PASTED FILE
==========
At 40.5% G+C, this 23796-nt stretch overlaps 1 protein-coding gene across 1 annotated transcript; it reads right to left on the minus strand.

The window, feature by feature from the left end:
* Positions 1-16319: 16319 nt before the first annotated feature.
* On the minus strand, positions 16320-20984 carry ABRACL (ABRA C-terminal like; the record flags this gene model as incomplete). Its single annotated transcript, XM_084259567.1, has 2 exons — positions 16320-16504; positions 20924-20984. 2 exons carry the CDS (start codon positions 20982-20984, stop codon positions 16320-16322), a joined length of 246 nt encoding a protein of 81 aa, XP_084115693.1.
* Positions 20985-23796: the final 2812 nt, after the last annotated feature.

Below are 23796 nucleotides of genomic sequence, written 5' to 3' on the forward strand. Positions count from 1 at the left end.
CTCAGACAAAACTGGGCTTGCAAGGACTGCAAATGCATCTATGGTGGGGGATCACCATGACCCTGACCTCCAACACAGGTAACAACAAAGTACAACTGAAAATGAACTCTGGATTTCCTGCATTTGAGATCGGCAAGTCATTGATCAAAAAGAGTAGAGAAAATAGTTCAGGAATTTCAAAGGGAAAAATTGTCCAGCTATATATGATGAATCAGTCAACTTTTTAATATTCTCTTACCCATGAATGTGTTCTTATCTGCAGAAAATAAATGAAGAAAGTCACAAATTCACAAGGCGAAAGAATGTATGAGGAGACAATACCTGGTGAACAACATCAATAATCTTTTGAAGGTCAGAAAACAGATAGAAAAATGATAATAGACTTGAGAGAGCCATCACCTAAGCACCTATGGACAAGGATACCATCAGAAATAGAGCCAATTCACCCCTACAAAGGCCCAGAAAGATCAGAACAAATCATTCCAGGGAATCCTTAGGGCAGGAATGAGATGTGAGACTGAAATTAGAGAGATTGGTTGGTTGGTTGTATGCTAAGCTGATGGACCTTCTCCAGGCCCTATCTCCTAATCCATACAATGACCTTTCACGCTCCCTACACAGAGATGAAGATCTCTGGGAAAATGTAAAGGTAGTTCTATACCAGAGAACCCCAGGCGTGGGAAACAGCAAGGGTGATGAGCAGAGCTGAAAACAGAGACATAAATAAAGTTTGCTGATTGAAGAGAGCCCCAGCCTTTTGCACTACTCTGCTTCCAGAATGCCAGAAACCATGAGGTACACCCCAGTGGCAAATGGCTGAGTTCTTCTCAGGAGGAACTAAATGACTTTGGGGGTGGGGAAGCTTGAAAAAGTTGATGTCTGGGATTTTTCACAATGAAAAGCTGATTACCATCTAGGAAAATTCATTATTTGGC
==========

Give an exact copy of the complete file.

At 40.5% G+C, this 23796-nt stretch overlaps 1 protein-coding gene across 1 annotated transcript; it reads right to left on the minus strand.

The window, feature by feature from the left end:
* Positions 1-16319: 16319 nt before the first annotated feature.
* On the minus strand, positions 16320-20984 carry ABRACL (ABRA C-terminal like; the record flags this gene model as incomplete). Its single annotated transcript, XM_084259567.1, has 2 exons — positions 16320-16504; positions 20924-20984. 2 exons carry the CDS (start codon positions 20982-20984, stop codon positions 16320-16322), a joined length of 246 nt encoding a protein of 81 aa, XP_084115693.1.
* Positions 20985-23796: the final 2812 nt, after the last annotated feature.

Below are 23796 nucleotides of genomic sequence, written 5' to 3' on the forward strand. Positions count from 1 at the left end.
CTCAGACAAAACTGGGCTTGCAAGGACTGCAAATGCATCTATGGTGGGGGATCACCATGACCCTGACCTCCAACACAGGTAACAACAAAGTACAACTGAAAATGAACTCTGGATTTCCTGCATTTGAGATCGGCAAGTCATTGATCAAAAAGAGTAGAGAAAATAGTTCAGGAATTTCAAAGGGAAAAATTGTCCAGCTATATATGATGAATCAGTCAACTTTTTAATATTCTCTTACCCATGAATGTGTTCTTATCTGCAGAAAATAAATGAAGAAAGTCACAAATTCACAAGGCGAAAGAATGTATGAGGAGACAATACCTGGTGAACAACATCAATAATCTTTTGAAGGTCAGAAAACAGATAGAAAAATGATAATAGACTTGAGAGAGCCATCACCTAAGCACCTATGGACAAGGATACCATCAGAAATAGAGCCAATTCACCCCTACAAAGGCCCAGAAAGATCAGAACAAATCATTCCAGGGAATCCTTAGGGCAGGAATGAGATGTGAGACTGAAATTAGAGAGATTGGTTGGTTGGTTGTATGCTAAGCTGATGGACCTTCTCCAGGCCCTATCTCCTAATCCATACAATGACCTTTCACGCTCCCTACACAGAGATGAAGATCTCTGGGAAAATGTAAAGGTAGTTCTATACCAGAGAACCCCAGGCGTGGGAAACAGCAAGGGTGATGAGCAGAGCTGAAAACAGAGACATAAATAAAGTTTGCTGATTGAAGAGAGCCCCAGCCTTTTGCACTACTCTGCTTCCAGAATGCCAGAAACCATGAGGTACACCCCAGTGGCAAATGGCTGAGTTCTTCTCAGGAGGAACTAAATGACTTTGGGGGTGGGGAAGCTTGAAAAAGTTGATGTCTGGGATTTTTCACAATGAAAAGCTGATTACCATCTAGGAAAATTCATTATTTGGC